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Justice Thomas on Preemption by Agency Policy
Michael Ramsey

Via Josh Blackman at Volokh Conspiracy, earlier this week the Supreme Court denied cert in Lipschultz v. Charter Advanced Services, which presented the question whether the Federal Communications Commission's "policy of nonregulation" of Voice over Internet services preempted state regulation.  Justice Thomas, joined by Justice Gorsuch, objected that the policy was not a law, and thus couldn't be preemptive in any event (some citations omitted): 

I agree with the Court’s determination that this case does not satisfy our criteria for certiorari. I write to explain why, in an appropriate case, we should consider whether a federal agency’s policy can pre-empt state law.  The Supremacy Clause of the Constitution provides:

“This Constitution, and the Laws of the United States which shall be made in Pursuance thereof; and all Treaties made, or which shall be made, under the Authority of the United States, shall be the supreme Law of the Land; and the Judges in every State shall be bound thereby, any Thing in the Constitution or Laws of any State to the Contrary notwithstanding.” Art. VI, cl. 2.

The Clause contains a non obstante provision, a common device used by 18th-century legislatures to signal the implied repeal of conflicting statutes. See PLIVA, Inc. v. Mensing, 564 U. S. 604, 621 (2011); see also Nelson, Preemption, 86 Va. L. Rev. 225, 237–242, 245–246 (2000). At the time of the founding, this Clause would have been understood to pre-empt state law only if the law logically contradicted the “Constitution,” the “Laws of the United States,” or “Treaties.” See id., at 260.

It is doubtful whether a federal policy—let alone a policy of nonregulation—is “Law” for purposes of the Supremacy
Clause. Under our precedent, such a policy likely is not final agency action because it does not mark “the consummation of the agency’s decisionmaking process” or determine Charter’s “rights or obligations.” Even if it were final agency action, the Supremacy Clause “requires that pre-emptive effect be given only to those federal standards and policies that are set forth in, or necessarily follow from, the statutory text that was produced through the constitutionally required bicameral and presentment procedures.” Wyeth v. Levine, 555 U. S. 555, 586 (2009) (THOMAS, J., concurring in judgment); ...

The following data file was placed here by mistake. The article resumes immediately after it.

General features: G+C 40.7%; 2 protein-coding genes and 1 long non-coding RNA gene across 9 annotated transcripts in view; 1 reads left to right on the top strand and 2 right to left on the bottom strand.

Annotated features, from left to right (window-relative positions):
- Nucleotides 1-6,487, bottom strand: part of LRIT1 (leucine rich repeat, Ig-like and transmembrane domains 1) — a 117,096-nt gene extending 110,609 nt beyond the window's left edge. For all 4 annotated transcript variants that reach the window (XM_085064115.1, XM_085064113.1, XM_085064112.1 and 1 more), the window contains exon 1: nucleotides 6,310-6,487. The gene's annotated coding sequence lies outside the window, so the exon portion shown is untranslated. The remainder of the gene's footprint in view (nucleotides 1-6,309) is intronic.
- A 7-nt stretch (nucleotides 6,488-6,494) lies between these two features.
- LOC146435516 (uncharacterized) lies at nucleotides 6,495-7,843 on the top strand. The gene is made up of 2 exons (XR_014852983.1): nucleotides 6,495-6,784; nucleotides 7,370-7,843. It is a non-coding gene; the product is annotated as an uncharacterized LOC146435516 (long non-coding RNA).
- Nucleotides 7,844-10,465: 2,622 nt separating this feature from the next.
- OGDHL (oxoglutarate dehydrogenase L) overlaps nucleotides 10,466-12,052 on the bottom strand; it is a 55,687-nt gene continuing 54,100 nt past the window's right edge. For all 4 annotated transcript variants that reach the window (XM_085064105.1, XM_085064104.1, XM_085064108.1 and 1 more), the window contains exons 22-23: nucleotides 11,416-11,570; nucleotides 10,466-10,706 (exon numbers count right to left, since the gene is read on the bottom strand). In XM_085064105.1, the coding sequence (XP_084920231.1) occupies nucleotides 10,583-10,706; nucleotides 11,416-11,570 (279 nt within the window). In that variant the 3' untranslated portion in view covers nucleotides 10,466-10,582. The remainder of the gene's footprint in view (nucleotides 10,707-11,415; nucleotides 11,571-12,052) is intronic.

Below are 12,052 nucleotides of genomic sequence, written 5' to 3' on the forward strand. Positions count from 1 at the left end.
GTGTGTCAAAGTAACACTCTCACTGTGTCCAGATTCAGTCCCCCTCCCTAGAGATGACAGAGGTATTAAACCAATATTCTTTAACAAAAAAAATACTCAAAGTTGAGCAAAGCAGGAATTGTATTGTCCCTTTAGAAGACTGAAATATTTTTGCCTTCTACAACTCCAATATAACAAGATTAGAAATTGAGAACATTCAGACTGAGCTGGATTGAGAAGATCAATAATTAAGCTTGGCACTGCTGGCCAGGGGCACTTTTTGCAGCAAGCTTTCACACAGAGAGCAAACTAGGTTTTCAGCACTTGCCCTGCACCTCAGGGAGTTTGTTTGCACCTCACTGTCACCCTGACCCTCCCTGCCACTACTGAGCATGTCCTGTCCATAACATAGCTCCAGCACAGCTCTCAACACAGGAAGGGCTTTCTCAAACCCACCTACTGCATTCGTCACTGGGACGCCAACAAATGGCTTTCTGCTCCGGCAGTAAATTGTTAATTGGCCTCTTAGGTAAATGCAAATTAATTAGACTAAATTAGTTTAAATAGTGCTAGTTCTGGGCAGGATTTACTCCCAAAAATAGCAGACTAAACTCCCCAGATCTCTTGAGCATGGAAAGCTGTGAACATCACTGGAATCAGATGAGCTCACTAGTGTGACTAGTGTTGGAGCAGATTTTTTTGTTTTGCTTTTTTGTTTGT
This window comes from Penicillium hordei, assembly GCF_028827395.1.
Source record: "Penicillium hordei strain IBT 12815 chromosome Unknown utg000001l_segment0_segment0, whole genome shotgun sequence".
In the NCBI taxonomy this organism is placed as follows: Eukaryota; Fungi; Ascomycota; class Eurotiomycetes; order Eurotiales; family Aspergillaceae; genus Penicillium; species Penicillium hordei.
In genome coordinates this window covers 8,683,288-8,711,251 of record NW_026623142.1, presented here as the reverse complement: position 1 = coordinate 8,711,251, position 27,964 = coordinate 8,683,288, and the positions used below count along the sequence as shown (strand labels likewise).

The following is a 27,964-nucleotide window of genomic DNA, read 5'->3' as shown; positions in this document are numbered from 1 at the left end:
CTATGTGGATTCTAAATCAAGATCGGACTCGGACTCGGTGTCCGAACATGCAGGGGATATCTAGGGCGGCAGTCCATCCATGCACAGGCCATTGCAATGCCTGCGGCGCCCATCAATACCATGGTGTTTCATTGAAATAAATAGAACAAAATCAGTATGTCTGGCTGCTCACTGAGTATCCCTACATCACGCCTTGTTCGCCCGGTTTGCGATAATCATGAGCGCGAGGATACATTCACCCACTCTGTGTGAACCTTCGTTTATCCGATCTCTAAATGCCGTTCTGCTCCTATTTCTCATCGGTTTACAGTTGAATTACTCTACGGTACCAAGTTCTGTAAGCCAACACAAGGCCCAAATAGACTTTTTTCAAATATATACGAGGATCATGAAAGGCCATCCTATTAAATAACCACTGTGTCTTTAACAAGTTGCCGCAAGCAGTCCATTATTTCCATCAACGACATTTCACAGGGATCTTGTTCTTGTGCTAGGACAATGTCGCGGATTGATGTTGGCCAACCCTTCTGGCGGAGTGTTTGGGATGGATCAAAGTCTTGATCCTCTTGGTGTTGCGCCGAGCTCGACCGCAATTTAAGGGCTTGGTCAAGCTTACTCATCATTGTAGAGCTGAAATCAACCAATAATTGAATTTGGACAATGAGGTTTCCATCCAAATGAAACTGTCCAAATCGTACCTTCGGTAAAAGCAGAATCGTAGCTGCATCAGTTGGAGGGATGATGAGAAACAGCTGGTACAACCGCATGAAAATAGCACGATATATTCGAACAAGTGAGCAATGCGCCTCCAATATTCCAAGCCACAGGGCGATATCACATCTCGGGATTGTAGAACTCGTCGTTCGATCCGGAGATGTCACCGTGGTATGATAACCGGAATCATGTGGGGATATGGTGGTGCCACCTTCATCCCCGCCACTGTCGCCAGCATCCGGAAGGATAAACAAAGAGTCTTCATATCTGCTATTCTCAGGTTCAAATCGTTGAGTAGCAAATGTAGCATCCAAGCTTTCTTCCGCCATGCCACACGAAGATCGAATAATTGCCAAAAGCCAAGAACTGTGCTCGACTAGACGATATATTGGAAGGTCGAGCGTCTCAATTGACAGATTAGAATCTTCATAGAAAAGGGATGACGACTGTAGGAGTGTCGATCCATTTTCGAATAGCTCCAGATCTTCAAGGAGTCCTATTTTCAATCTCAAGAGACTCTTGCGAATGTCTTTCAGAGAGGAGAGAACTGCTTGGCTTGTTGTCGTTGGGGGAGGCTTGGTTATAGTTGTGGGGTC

Giving pre-emptive effect to a federal agency policy of nonregulation thus expands the power of both the Executive and the Judiciary. It authorizes the Executive to make “Law” by declining to act, and it authorizes the courts to conduct “a freewheeling judicial inquiry” into the facts of federal nonregulation, rather than the constitutionally proper “inquiry into whether the ordinary meanings of state and federal law conflict,” Wyeth, supra, at 588 (THOMAS, J., concurring in judgment).

Agreed.  Mere federal policy should not preempt state law.  The issue is similar to American Insurance Association v. Garamendi (2003), in which the Court unfortunately held that an executive branch policy relating to foreign affairs could preempt state law (5-4, with Justices Thomas and Scalia on the right side).  I criticized that decision in this article: American Insurance Association v. Garamendi and Executive Preemption in Foreign Affairs (written with Brannon Denning of Cumberland Law School).  Fortunately the Court substantially retreated from Garamendi in Medellin v. Texas (2007) (see my further discussion here), so it shouldn't be an obstacle to getting this issue right.